I have been bust with many things over the past few months, not the least with the launch of the Down Under and Beyond podcast. I am very happy with the results of the first 9 episodes. Over these first installments I have felt my way through, just trying to find my groove and set a firm direction. I actually think that it will continue to be a work in progress as find new and better ways to present the content. The content itself is evolving as I find new people and stories that inspire.
I continue to contemplate more focus on learning and applying my cross cultural skills. With every client I come away with a new perspective, however small it may be. I know that I am always the one that is facilitating each session, but I try to communicate to the participants that they also provide me with additional learning as I listen to their stories, their fears and hopes for the new adventures they are undertaking in their new life as an expat.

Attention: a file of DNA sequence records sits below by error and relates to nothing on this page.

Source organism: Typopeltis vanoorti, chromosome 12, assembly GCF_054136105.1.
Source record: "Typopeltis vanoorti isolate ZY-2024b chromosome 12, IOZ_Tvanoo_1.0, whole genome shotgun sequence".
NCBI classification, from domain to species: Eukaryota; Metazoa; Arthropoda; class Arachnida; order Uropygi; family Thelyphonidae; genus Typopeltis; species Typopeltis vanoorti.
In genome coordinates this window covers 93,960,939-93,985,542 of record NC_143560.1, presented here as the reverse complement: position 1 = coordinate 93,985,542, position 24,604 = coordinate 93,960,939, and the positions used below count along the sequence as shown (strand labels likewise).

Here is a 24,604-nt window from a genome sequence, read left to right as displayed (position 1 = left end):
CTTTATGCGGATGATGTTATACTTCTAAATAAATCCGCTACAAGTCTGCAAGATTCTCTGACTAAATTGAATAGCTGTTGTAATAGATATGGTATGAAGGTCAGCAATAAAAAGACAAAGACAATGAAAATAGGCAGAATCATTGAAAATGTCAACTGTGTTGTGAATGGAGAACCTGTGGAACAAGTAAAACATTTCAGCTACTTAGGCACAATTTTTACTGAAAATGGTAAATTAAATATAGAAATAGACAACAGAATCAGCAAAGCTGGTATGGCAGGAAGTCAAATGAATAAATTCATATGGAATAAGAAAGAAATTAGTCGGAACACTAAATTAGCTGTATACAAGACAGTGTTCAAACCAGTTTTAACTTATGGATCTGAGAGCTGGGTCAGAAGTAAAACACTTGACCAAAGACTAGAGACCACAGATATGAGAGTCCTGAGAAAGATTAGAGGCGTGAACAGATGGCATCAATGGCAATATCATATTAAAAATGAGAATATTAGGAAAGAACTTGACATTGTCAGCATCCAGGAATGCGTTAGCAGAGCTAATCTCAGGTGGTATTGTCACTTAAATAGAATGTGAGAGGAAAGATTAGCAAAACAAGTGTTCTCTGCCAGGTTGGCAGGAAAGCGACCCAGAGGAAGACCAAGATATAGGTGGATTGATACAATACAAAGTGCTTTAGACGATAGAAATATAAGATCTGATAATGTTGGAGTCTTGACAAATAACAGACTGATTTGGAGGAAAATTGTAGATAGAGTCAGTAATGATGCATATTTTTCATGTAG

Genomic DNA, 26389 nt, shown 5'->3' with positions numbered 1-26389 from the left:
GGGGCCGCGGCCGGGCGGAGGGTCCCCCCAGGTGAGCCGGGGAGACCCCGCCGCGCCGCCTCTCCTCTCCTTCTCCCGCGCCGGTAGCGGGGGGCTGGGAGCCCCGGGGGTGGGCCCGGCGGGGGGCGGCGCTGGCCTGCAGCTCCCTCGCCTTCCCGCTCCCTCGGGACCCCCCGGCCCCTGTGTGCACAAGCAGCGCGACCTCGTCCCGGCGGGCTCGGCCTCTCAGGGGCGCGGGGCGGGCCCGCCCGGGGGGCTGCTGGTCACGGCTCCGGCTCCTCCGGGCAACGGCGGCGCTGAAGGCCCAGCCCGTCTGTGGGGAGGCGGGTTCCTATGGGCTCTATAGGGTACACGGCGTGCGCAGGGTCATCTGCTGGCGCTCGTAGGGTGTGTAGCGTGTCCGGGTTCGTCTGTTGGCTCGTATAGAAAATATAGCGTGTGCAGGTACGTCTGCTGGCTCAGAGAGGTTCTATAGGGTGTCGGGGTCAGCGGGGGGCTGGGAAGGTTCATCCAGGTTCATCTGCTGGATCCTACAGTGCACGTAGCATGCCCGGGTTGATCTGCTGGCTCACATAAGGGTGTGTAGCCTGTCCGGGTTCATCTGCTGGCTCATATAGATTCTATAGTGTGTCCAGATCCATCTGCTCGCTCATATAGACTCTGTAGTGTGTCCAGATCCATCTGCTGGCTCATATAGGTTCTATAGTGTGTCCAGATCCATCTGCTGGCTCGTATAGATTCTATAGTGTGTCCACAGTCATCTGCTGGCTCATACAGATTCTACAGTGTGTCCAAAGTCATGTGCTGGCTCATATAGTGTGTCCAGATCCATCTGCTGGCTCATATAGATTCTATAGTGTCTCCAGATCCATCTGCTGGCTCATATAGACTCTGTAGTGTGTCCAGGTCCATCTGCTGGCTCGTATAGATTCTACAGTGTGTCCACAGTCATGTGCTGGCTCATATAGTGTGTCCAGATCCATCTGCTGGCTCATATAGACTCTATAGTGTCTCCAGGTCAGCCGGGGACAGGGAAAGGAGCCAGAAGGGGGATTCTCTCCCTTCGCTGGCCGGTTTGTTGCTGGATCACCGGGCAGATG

I don’t know about anyone else, but if I have spent any time at all in a place while I am travelling, I get this strange, almost whimsical feeling just before I am about to leave. I find myself in a quiet mood and think about what I have just experienced and what if any effect it has had on me. Have I learned anything, what do I particularly want to remember, what do I want to repeat, or for that matter not repeat if I get to return? What if I never get to return?What then. Have I done enough to be content with the experience?
I guess as an expatriate, there was also the day I left Australia to live overseas. I certainly remember thinking of it then as just as an extended holiday. Would I have felt differently if I had known that 12 years later that I would still be “away”.
There is in every leaving some degree of something left behind, and for some I can see how that something, however intangible, can be hard to let go of. If it is your home you are leaving, then it may also be the longing to have it stay the same, so that when you return, it will be like a warm blanket of security you can always rely on. Rarely, however, is this the case. The knowledge of this fact may also produce anxiety.
So there then becomes a struggle between the feeling of leaving, and the anticipation of “arriving” at your new destination. I would argue that one side is not exclusive of the other. They both come with positive and negative emotions.